The Maritime History of the Great Lakes
Daily News (Kingston, ON), Aug. 25, 1869

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p.2 Shipping News - The shipping business of the harbour for a few days past has presented a rather dull aspect, but the forwarders and others are in capital spirits in anticipation of the approaching busy time. They are by no means discouraged, but feel, as Mr. Micawber would say, that they are only waiting to make a "rigorous spring," a few weeks hence.

Swift & Co's wharf - The prop Colonist passed up this morning, touching at the wharf. The sch Pearl left this afternoon with lumber for Oswego.

J.H. Henderson & Co's wharf - The arrivals this morning are: The bark Arabia, from Milwaukee, with 19,000 bush wheat; the sch Monterey, from Chicago, with 16,800 bush wheat, and the sch Cortez, with 17,803 bush wheat, making a total of 56,003 bush. The barges Lark and Tweed will leave this evening for Montreal in tow of the steamer City of Hamilton, with combined cargoes of 28,000 bush wheat.

Shipyard - The harbour tug Ellen Jeffers was launched from the ways this morning, having completed a thorough overhaul. The repairs needed on the Mary Jane are considerable; she requires new pocket pieces for her centre-board box, and a good deal of work upon her fore-foot and rudder, which were badly damaged, and a good deal of new planking will have to be put into her bottom. Efforts are making to get her off by Saturday next.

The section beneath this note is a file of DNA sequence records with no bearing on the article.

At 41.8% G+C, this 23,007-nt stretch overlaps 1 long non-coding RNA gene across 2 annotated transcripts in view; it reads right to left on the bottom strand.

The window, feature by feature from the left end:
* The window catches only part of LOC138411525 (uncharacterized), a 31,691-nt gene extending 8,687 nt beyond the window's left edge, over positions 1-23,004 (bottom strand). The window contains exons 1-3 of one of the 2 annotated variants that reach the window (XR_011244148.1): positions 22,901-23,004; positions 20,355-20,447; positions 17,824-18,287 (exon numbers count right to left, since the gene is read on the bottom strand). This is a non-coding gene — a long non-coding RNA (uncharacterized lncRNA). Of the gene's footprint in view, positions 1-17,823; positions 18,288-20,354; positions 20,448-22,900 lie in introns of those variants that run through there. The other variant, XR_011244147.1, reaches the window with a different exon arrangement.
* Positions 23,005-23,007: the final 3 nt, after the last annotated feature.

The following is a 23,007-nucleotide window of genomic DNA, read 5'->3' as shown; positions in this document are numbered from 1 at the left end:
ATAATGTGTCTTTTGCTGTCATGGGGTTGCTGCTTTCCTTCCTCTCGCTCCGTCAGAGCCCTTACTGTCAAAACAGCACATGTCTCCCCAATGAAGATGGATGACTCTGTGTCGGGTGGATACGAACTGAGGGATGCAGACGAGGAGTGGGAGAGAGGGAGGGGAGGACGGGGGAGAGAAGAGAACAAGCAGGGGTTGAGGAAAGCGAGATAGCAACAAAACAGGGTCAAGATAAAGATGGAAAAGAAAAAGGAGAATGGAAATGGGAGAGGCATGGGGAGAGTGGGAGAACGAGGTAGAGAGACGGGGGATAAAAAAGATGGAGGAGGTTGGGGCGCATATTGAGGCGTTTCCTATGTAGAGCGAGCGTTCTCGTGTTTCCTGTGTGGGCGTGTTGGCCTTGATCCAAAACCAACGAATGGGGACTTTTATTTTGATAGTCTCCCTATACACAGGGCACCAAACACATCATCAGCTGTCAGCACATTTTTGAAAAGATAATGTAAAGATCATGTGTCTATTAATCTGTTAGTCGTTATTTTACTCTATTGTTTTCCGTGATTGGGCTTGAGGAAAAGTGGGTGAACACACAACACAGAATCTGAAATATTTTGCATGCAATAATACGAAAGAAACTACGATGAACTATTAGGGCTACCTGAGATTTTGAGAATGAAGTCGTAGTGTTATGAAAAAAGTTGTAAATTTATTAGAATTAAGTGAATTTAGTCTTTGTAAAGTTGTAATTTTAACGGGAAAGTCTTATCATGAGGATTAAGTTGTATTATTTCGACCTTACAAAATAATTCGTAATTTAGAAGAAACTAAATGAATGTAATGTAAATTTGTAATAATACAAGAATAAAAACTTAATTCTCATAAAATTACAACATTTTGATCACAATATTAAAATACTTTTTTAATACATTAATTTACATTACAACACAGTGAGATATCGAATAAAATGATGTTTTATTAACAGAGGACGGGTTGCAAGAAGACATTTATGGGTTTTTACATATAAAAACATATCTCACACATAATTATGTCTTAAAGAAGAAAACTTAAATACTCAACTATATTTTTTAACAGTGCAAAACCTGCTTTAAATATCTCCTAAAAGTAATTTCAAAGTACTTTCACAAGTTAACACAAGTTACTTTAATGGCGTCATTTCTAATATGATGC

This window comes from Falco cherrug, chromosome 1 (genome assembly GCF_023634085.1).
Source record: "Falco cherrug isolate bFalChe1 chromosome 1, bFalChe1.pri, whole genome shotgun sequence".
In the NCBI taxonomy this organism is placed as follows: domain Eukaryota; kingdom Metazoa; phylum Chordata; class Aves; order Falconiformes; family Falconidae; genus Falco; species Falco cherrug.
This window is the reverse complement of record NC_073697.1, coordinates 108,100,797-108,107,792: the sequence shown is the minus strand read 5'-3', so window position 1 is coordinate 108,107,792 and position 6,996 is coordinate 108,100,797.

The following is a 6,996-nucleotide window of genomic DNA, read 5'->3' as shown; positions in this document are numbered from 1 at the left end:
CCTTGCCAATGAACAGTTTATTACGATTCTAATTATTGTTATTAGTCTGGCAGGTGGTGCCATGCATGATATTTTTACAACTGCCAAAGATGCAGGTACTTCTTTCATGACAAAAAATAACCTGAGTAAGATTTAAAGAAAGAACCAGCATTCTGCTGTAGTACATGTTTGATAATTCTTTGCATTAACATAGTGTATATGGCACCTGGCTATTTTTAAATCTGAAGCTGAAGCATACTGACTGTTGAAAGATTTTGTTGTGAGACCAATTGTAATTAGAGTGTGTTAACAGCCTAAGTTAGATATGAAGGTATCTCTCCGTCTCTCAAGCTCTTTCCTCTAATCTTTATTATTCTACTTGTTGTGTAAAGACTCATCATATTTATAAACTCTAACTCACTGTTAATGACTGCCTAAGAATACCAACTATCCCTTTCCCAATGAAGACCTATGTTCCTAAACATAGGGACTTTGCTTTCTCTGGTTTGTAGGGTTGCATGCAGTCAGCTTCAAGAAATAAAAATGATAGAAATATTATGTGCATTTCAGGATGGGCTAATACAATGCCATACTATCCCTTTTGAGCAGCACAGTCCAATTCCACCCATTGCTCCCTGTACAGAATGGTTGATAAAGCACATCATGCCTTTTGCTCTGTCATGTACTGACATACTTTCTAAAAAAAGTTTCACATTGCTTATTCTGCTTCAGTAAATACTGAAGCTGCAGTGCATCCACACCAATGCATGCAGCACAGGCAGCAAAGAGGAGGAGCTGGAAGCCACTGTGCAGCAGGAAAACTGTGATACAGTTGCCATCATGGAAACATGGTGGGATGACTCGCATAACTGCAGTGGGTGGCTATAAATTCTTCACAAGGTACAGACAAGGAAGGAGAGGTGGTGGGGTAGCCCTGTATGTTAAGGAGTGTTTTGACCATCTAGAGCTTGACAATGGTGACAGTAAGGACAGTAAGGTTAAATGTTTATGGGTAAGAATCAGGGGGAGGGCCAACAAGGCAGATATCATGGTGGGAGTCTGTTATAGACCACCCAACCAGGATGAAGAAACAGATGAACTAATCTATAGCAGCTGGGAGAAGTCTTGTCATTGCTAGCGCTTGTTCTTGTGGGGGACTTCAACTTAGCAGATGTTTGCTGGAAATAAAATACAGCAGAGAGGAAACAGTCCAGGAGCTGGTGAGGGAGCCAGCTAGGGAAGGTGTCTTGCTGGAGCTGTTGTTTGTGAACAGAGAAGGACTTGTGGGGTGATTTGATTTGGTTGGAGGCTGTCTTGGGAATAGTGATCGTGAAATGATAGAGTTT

A small scow, owned on Garden Island, and used as a market boat, carried away her mast and rigging off Henderson's wharf this morning. She now lies at the adjacent slip.

Garden Island - Arrivals since noon yesterday - The sch M.L. Breck, from Bay City with timber; bark G.W. Thurston, Bear Creek, with timber, and the bark Jane C. Woodruff, from Saginaw, with timber. No departures.

The M.T. Company's wharf - The prop Bruno arrived this morning with 13,650 bush wheat and 250 bbls pork, the last for Kingston. She left again this afternoon for Cleveland.

The Watertown was behind her time this morning, by which she lost her regular morning trip hence to Wolfe Island. The delay was occasioned by the passage of the Wolfe Island Canal having become obstructed by a dense drift of floating vegetable matter known as "floating bog," large quantities of which had to be removed to open up a passage for the vessel.

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Aug. 25, 1869
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Rick Neilson
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Public domain: Copyright has expired according to the applicable Canadian or American laws. No restrictions on use.
Maritime History of the Great Lakes
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Daily News (Kingston, ON), Aug. 25, 1869